PHOENIX — Voters in the Phoenix-Talent School District approved a $68-million, 30-year bond measure Tuesday that will result in a rebuild of much of the high school, while all other district campuses receive major upgrades.
Unofficial results released by Jackson County Elections at 9:12 p.m. showed the measure passing with 54 percent of the vote. There were 3,052 votes in favor and 2,570 opposed. Turnout was 32.4 percent of registered voters.
“We are cautiously optimistic it will stay at that spread and we will have a ‘yes, ’ ” said school board member Dawn Watson, who was part of a Back the Bond campaign. “Our main message was safety, security, accessibility and learning environment. I think we did a good job of getting that message out.”
When people visit the schools, their first questions are about safety, Watson said.
“I’m excited that we have the opportunity to improve the safety and the security and the educational environment for all students,” said School Board Chairman Craig Prewitt. “It’s going to build a foundation for the future. It makes me very proud that we live in a community that cares about public education.”
Phoenix High School would get $48.3 million in work, which would see about two-thirds of the current building demolished and replaced. The school was last remodeled in 1988.
Current gym and theater structures would remain because they are sound, but the rest of the building would be taken down. Replacements would include a two-story wing with classrooms and another wing to accommodate the school’s career and technical education and the arts.
“I think people really wanted some upgrades in the career and technical facilities. I think that resonated with the voters,” said Superintendent Brent Berry. “We have amazing programs in that area. To have the facilities catch up with the programs that we have is something that is pretty exciting.”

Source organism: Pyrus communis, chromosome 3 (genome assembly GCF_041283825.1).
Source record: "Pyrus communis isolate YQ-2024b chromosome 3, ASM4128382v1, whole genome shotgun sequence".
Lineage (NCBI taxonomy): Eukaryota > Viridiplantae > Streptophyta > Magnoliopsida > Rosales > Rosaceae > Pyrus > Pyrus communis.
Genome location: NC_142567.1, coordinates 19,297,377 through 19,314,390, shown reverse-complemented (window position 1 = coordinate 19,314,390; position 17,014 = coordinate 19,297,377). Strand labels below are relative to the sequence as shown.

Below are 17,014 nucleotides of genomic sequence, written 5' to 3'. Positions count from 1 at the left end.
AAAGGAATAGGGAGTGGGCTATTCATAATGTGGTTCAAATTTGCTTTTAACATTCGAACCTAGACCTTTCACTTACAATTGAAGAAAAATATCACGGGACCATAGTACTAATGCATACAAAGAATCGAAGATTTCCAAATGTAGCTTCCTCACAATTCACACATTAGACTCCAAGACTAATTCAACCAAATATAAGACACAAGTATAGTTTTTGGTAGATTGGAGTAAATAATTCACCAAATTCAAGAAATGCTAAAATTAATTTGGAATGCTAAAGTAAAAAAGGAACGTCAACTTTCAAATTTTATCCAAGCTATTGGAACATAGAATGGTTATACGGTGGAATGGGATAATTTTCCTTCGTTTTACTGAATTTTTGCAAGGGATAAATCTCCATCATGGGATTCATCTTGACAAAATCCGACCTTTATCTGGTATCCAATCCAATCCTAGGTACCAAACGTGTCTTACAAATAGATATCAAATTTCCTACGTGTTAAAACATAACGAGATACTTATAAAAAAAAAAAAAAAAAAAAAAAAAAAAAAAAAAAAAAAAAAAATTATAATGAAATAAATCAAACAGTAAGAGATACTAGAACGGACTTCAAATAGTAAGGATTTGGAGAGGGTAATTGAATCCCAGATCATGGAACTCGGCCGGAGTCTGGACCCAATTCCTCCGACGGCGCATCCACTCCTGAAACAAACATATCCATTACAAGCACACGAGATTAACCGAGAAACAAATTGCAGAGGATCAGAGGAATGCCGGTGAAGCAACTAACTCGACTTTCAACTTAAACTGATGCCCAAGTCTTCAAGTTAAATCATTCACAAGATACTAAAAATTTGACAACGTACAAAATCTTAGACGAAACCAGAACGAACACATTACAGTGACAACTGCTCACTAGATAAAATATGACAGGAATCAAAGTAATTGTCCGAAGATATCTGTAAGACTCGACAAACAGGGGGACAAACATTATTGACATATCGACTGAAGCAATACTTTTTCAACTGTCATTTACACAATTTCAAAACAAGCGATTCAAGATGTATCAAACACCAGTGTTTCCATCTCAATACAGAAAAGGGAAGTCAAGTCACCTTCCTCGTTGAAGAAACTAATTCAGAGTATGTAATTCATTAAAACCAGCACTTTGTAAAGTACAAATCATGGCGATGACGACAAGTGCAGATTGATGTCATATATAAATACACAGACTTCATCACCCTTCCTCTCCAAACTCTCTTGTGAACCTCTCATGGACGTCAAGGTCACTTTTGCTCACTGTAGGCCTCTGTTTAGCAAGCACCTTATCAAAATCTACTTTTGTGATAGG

A $4 million state School Capital Improvement Matching Grant will allow the district to begin design work right away, Berry said. The district already has building assessments, and some of the safety and security issues will be addressed as soon as possible, he said.
District elementary schools and the Talent Middle School would get a combined $22.9 million to deal with maintenance, seismic upgrades, facilities security and other issues.
HVAC systems would be replaced at all schools. All three elementary schools — Phoenix, Talent and Orchard Hill — will have their roofs replaced. Lighting will be improved and areas that don’t conform will be brought up to ADA standards.
A new cafeteria will be built at Orchard Hill Elementary to relieve current crowding and for anticipated future growth. Cafeteria work is also scheduled at Talent Middle School.
A home owner with an assessed property value at $200,000 will pay $298 per year in property taxes for the bond. The rate of the 30-year assessment is $1.49 per $1,000 of assessed value. A current bond levy with a rate of 95 cents per $1,000 will expire in 2020, but under measure provisions the full amount on the new bond will not be assessed initially so the rate would be $1.49 in for the next two years also. District officials reduced the levy by $4 million after they received the state grant.
The district’s bond was the only issue on the ballot in Jackson County. There are 17,370 voters registered in six precincts in the school district.
“I’m hoping we make it to 35 percent. For a money measure it is kind of slow,” Jackson County Clerk Chris Walker said Tuesday morning when the count was at 27 percent.
Back the Bond, a committee of supporters formed to promote the measure, hired JWA Consulting, did some advertising, canvased neighborhoods and ran phone banks. Yard signs were placed throughout the district.
“The Phoenix-Talent community is more family than any environment that I have ever lived in,” Prewitt said. “It’s exciting that the community supports our plan for an environment that teaches all kids and reaches all kids.”
— Tony Boom is an Ashland freelance writer. Reach him at firstname.lastname@example.org.